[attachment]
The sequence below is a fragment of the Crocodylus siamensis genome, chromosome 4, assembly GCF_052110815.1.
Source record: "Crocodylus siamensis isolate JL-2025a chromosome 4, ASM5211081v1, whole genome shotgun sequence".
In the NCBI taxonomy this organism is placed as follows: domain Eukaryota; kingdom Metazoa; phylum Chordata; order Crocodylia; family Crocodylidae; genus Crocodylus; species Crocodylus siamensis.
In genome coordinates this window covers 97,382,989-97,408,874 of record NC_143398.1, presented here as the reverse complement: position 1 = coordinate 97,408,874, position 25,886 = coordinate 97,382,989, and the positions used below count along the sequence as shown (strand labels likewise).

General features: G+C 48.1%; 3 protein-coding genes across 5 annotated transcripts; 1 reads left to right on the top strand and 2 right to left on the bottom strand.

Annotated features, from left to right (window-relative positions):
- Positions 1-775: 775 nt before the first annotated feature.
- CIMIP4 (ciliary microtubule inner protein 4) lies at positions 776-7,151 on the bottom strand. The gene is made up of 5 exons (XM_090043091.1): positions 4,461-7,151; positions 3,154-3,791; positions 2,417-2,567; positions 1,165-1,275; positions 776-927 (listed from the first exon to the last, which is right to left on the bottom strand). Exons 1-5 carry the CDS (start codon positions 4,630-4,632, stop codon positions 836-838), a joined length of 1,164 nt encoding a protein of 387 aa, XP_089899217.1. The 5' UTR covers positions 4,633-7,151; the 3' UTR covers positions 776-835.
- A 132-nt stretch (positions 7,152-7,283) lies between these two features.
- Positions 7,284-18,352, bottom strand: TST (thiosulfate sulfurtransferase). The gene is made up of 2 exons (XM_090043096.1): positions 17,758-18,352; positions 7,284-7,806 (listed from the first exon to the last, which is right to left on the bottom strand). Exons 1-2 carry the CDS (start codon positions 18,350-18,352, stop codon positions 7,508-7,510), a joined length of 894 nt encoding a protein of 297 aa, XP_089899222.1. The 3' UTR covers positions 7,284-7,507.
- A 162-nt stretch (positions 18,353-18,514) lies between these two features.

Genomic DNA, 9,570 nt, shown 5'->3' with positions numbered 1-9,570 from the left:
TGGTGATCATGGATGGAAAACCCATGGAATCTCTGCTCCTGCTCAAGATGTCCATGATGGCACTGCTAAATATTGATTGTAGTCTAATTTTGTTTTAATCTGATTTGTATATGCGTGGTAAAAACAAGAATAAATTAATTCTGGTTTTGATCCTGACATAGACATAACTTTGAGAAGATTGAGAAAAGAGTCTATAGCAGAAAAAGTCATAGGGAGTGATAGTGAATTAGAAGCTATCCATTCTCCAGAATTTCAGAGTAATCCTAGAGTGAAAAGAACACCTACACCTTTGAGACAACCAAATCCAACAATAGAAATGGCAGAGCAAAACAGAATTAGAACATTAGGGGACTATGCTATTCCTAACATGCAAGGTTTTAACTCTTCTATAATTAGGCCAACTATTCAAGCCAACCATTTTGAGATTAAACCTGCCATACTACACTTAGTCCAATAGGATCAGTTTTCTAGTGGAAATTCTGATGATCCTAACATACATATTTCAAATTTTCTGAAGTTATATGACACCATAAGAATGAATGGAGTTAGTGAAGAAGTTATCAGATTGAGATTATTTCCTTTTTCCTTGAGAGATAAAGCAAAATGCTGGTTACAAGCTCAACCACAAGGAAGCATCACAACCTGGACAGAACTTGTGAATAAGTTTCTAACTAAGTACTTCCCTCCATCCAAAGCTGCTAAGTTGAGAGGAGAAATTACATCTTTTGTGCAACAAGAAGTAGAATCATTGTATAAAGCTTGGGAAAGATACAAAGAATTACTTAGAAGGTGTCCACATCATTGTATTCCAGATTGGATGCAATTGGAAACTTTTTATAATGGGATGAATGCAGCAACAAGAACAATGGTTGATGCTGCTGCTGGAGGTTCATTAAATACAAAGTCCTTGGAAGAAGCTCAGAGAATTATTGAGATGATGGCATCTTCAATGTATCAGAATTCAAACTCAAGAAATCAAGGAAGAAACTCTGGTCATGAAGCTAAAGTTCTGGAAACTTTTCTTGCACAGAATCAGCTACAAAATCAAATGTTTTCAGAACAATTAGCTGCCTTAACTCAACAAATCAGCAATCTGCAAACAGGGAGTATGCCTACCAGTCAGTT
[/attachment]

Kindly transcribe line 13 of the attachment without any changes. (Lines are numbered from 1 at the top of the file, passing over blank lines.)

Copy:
TGGTGATCATGGATGGAAAACCCATGGAATCTCTGCTCCTGCTCAAGATGTCCATGATGGCACTGCTAAATATTGATTGTAGTCTAATTTTGTTTTAATCTGATTTGTATATGCGTGGTAAAAACAAGAATAAATTAATTCTGGTTTTGATCCTGACATAGACATAACTTTGAGAAGATTGAGAAAAGAGTCTATAGCAGAAAAAGTCATAGGGAGTGATAGTGAATTAGAAGCTATCCATTCTCCAGAATTTCAGAGTAATCCTAGAGTGAAAAGAACACCTACACCTTTGAGACAACCAAATCCAACAATAGAAATGGCAGAGCAAAACAGAATTAGAACATTAGGGGACTATGCTATTCCTAACATGCAAGGTTTTAACTCTTCTATAATTAGGCCAACTATTCAAGCCAACCATTTTGAGATTAAACCTGCCATACTACACTTAGTCCAATAGGATCAGTTTTCTAGTGGAAATTCTGATGATCCTAACATACATATTTCAAATTTTCTGAAGTTATATGACACCATAAGAATGAATGGAGTTAGTGAAGAAGTTATCAGATTGAGATTATTTCCTTTTTCCTTGAGAGATAAAGCAAAATGCTGGTTACAAGCTCAACCACAAGGAAGCATCACAACCTGGACAGAACTTGTGAATAAGTTTCTAACTAAGTACTTCCCTCCATCCAAAGCTGCTAAGTTGAGAGGAGAAATTACATCTTTTGTGCAACAAGAAGTAGAATCATTGTATAAAGCTTGGGAAAGATACAAAGAATTACTTAGAAGGTGTCCACATCATTGTATTCCAGATTGGATGCAATTGGAAACTTTTTATAATGGGATGAATGCAGCAACAAGAACAATGGTTGATGCTGCTGCTGGAGGTTCATTAAATACAAAGTCCTTGGAAGAAGCTCAGAGAATTATTGAGATGATGGCATCTTCAATGTATCAGAATTCAAACTCAAGAAATCAAGGAAGAAACTCTGGTCATGAAGCTAAAGTTCTGGAAACTTTTCTTGCACAGAATCAGCTACAAAATCAAATGTTTTCAGAACAATTAGCTGCCTTAACTCAACAAATCAGCAATCTGCAAACAGGGAGTATGCCTACCAGTCAGTT